Of course, the concepts of contract and smart contract cannot simply be equated. Smart contracts are scripts that automate the execution of coded tasks through conditional constructs, functions, importing data from other sources and a whole host of other, computerised solutions. However, they do not contain legal language that can be interpreted.

In practice, different models of smart contracts can be encountered. Some exist exclusively in the virtual space, others have a hybrid structure and complement contractual provisions written on paper.

Where are smart contracts being used?

Smart contracts are used in many areas of life. They can be found:

  • in FinTech and banking – automation of documentation workflows and data verification, the basis for decentralised finance;
  • in healthcare – handling patient data, guaranteeing the safety of medicines, facilitating payment for medical consultations;
  • in logistics chain management – management of goods, tracking of transported cargo from production to delivery to the final recipient;
  • in insurance – simplifying the claims process, guaranteeing timely payments from policies;
  • in the real estate sector – speeding up the process of buying property by eliminating paperwork, traceability and no title disputes;
  • in digital identity management – rapid verification of access rights to data, flexible data access system making access conditional;
  • in intellectual property protection – verification of the right to a specific intellectual property asset, e.g. a trademark, automated royalty payments and licensing;
  • in gaming and NFT – the ability to combine electronic entertainment with real-world rewards, streamlining the process of making, selling and acquiring NFTs;
  • in e-commerce – automating deliveries, payments and returns with full transparency;
  • in human resources management – simplifying the process of paying and insuring employees, and stramlining recruitment through easier access to and acceptance of offers.

What are the advantages of smart contracts?

The main advantage of smart contracts is the ability to eliminate the intermediary in the execution of the contract and to completely automate the collaboration process. As a result, the execution of contracts is faster, as data circulates automatically in a virtual reality. There is no need to send documentation or wait for a specific institution to take action. Contracts can be concluded by entities that will never meet each other, and no court, bailiff or any form of state coercion is needed to enforce the contract. It can be said that smart contracts are a form of consent and a manifestation of ,’mutual trust’ between the parties to the contract.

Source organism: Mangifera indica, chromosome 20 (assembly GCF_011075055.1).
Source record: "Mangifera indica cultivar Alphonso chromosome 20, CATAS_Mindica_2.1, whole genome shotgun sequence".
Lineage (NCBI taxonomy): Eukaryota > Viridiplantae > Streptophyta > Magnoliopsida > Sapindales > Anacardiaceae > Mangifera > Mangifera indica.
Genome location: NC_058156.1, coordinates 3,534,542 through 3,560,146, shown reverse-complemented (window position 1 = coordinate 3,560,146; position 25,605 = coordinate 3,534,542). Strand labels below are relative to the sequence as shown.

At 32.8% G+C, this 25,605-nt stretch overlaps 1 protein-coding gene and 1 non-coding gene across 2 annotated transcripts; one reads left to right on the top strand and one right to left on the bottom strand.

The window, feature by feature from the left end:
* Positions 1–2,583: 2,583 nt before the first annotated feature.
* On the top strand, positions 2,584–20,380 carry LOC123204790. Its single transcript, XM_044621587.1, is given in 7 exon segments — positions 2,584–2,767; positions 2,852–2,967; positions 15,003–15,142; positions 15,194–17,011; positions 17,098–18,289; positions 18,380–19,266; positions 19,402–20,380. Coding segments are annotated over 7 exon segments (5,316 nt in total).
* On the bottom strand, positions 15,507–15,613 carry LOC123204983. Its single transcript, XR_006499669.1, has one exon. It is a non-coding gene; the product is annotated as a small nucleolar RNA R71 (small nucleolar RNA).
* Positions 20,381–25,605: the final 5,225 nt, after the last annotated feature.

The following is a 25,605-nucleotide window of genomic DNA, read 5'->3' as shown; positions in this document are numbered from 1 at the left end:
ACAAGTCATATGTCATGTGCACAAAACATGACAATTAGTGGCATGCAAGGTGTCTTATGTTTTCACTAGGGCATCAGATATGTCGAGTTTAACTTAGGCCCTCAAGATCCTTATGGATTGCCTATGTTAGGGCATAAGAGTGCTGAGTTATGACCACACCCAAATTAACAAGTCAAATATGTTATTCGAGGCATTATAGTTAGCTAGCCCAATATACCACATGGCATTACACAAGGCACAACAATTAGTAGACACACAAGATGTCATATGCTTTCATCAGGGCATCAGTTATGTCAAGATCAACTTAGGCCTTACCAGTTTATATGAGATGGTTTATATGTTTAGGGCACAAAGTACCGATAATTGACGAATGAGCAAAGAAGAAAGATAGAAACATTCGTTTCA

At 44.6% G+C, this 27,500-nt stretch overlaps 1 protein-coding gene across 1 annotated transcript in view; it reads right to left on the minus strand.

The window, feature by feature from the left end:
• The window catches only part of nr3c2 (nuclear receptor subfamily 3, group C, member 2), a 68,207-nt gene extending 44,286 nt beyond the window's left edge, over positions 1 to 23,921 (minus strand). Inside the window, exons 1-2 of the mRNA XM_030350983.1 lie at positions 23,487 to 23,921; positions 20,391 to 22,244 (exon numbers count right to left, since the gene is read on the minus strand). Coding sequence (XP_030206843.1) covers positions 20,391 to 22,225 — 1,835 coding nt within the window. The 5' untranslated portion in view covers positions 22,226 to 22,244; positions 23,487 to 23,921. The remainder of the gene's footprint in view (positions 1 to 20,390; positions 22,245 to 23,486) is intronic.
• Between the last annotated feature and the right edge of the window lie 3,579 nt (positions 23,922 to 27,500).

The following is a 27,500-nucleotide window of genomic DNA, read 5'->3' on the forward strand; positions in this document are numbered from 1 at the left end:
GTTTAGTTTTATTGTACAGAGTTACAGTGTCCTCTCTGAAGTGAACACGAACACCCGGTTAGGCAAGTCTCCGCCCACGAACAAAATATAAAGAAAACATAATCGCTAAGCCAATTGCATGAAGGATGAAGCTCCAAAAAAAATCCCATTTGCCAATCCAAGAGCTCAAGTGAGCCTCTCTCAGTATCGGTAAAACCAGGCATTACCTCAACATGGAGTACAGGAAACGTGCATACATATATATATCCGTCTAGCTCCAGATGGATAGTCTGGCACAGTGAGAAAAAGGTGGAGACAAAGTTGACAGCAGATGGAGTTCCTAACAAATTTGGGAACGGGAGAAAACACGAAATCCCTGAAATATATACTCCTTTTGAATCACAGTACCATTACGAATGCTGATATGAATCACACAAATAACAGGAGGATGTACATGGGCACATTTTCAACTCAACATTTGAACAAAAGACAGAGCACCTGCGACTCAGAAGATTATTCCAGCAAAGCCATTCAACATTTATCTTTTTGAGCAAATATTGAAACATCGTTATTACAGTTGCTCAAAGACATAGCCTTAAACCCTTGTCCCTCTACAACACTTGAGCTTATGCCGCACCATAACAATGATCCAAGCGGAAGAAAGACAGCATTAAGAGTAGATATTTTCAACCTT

Another advantage of this solution is precision. The computer programme operates on the basis of coded instructions. There is therefore no possibility of human error and, for example, incorrect batch counting or mistakes in the transfer of remuneration.

Smart contracts provide security through decentralisation. As long as the blockchain exists, the entire transaction and its terms can be reconstructed. At the same time, changing them through computer viruses or other malware is difficult, as the terms of the contract are public to all parties.
Finally, the literature draws attention to the stability and immutability of smart contracts. Algorithm-linked benefits are implemented fully automatically. This makes the cooperation more secure and reduces the risk of litigation.

Do smart contracts have disadvantages?